Don Dea's insight:

Haven’t we talked about employee engagement enough? Nope! Because despite the amount of time, energy and effort that organizations around the globe are investing in helping engage people in work, things aren’t improving much. Weekly pizza socials, guest speakers and telecommuting options are certainly appealing. I like pizza as much as the next guy. And, sure, a monetary bonus and summer hours will certainly put a smile on someone’s face. But here’s the issue – none of these things will motivate your people day in and day out

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You Can’t Be a Great Manager If You’re Not a Good Coach

You Can’t Be a Great Manager If You’re Not a Good Coach | digitalNow | Scoop.it
Ask, don’t tell. As a manager, you have a high level of expertise that you’re used to sharing, often in a directive manner. This is fine when you’re clarifying action steps for a project you’re leading or when people come to you asking for advice. But in a coaching conversation, it’s essential to restrain your impulse to provide the answers. Your path is not your employee’s path. Open-ended questions, not answers, are the tools of coaching. You succeed as a coach by helping your team members articulate their goals and challenges and find their own answers. This is how people clarify their priorities and devise strategies that resonate with what they care about most and that they will be committed to putting into action
Don Dea's insight:

Create and sustain a developmental alliance. While your role as a coach is not to provide answers, supporting your team members’ developmental goals and strategies is essential. Let’s say that your employee mentions she’d like to develop a deeper understanding of how your end users experience the services your firm provides. 

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The Pursuit of Excellence is a Choice

The Pursuit of Excellence is a Choice | digitalNow | Scoop.it
Don Dea's insight:

It’s the System, Stupid!
The late, great quality expert, W. Edwards Deming spent much of his career chastising managers for the systemic failures they perpetuated through their sloppy practices. He offered: “85% of organizational problems are system related and only 15% are related to people.” While I’m not certain of the derivation of those precise metrics, I’ll wager my 30 years of management and leadership experience that his theme is spot on.

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Living Our Core Values: Responsiveness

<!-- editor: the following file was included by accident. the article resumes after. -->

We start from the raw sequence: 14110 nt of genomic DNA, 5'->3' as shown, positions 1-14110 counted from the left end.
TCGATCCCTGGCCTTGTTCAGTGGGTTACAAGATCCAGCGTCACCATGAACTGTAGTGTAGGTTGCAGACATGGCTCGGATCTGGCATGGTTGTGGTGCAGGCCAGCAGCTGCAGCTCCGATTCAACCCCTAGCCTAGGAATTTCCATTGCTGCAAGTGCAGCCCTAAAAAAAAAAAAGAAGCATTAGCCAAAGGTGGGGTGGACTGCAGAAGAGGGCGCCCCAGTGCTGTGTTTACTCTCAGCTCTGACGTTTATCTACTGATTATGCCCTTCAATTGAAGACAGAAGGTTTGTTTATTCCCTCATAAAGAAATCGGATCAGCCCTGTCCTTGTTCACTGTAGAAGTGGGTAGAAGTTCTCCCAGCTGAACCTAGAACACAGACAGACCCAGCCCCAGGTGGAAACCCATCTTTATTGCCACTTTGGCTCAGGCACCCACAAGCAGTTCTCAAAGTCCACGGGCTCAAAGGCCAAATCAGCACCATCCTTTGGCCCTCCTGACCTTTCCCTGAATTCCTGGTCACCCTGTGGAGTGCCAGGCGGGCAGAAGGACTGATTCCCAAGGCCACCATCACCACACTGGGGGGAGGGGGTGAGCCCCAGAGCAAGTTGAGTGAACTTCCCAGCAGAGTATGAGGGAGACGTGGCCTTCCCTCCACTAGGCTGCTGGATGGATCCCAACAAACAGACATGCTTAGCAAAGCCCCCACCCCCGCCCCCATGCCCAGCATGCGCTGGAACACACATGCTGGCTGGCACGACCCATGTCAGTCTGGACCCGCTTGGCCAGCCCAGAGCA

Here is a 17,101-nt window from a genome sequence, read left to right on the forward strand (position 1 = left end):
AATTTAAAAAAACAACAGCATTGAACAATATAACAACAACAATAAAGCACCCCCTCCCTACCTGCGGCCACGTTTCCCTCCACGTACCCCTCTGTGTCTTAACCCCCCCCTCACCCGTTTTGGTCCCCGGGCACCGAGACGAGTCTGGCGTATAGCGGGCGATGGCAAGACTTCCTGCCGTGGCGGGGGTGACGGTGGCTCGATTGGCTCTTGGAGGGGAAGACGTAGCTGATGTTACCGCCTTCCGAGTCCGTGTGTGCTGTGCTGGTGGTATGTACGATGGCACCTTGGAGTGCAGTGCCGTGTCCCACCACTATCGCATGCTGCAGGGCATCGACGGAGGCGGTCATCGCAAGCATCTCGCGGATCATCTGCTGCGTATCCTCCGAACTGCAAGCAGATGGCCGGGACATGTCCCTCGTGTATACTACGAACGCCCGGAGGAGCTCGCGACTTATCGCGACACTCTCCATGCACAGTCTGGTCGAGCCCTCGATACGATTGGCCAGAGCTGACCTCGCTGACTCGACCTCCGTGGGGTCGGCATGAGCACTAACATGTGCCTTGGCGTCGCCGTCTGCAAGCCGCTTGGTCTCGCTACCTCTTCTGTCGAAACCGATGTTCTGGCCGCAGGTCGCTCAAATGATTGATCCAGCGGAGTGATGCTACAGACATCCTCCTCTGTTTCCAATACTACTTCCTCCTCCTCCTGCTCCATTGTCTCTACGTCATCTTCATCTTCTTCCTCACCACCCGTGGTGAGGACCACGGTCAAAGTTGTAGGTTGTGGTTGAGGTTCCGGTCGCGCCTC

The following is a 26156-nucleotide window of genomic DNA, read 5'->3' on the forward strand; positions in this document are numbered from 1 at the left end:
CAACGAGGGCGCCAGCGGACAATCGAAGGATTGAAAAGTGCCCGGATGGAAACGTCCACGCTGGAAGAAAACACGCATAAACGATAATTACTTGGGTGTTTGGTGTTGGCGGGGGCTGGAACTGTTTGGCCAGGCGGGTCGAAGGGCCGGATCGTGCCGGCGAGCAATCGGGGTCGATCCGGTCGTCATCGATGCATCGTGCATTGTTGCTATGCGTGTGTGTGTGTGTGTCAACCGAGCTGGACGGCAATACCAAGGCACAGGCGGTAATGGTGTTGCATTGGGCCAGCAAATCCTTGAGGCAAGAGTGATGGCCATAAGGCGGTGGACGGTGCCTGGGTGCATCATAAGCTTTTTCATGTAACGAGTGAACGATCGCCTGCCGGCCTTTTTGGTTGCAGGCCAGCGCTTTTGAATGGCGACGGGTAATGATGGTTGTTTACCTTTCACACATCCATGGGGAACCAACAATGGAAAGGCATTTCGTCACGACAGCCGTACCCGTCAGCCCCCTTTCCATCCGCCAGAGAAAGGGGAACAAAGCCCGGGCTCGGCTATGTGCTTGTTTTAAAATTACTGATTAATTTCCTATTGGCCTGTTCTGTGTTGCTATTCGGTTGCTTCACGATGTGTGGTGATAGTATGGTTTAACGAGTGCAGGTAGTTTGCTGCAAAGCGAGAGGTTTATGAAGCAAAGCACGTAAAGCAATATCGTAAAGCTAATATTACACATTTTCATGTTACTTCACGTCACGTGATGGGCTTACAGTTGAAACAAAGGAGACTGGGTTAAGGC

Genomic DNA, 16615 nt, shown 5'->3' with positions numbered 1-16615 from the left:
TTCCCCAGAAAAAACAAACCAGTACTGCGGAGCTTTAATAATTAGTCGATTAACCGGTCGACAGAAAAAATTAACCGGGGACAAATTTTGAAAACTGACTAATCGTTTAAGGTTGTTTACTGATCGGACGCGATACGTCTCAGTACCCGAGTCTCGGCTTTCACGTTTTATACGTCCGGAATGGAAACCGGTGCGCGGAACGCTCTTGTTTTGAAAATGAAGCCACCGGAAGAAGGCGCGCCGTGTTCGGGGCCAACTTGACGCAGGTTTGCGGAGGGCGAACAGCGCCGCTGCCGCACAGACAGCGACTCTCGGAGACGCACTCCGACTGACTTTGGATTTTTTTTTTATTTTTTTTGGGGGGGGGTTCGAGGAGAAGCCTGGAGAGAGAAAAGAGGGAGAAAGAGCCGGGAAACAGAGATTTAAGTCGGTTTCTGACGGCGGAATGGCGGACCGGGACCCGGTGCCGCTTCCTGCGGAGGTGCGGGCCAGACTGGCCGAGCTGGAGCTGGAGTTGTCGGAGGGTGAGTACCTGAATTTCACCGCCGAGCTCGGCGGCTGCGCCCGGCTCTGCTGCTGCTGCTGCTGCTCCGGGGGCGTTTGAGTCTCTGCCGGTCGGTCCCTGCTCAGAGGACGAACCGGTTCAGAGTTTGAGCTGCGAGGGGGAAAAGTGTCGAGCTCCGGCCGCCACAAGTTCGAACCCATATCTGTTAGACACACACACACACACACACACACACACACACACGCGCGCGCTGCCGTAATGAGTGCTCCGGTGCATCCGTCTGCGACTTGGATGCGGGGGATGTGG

So the challenge with responsiveness comes down to balance. We have to balance our days so we respond in a timely manner, while taking the necessary time to offer a thorough, positive response. We have to find the ways to motivate ourselves to speed up or slow down- whichever is our greatest challenge- and we must always find a moment to take a breath and look at the quality of our response.

Responsiveness is the core value that is teaching me the most right now. I will be honest — I’m not always a willing student. Years of a deadline-driven mentality aren’t easy to shake, but I’m trying. Everyday.
Don Dea's insight:

Merriam Webster defines responsiveness like this: reacting in a desired or positive way; quick to respond. We all probably think about speed when we think about responsiveness, too, but how many of us take the time to make sure our responses are positive?

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The declining economic value of routine cognitive work 

The declining economic value of routine cognitive work  | digitalNow | Scoop.it
Don Dea's insight:

What kind of schoolwork do most American students do most of the time? Routine cognitive work. What kind of work is emphasized in nearly all of our national and state assessment schemes? Routine cognitive work. For what kind of work do traditionalist parents and politicians continue to advocate? Routine cognitive work.

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Is a Degree Still Worth It? Yes, Researchers Say, and the Payoff Is Getting Better

Don Dea's insight:

One could be excused for thinking the value of a college degree is in a downward spiral. With overall student-loan debt topping $1-trillion and tuition racing upward, to college graduates facing high levels of underemployment and stagnating wages, it might appear college simply isn’t worth it.

However, a study released on Tuesday by two researchers with the Federal Reserve Bank of New York concludes the opposite is true: The value of a bachelor’s degree is near an all-time high.

The researchers, Jaison R. Abel and Richard Deitz, found that despite some “alarming trends,” a bachelor’s degree for a 2013 graduate was worth $272,693, on average, and when adjusted for inflation, the value of a degree has hovered around $300,000 for more than a decade.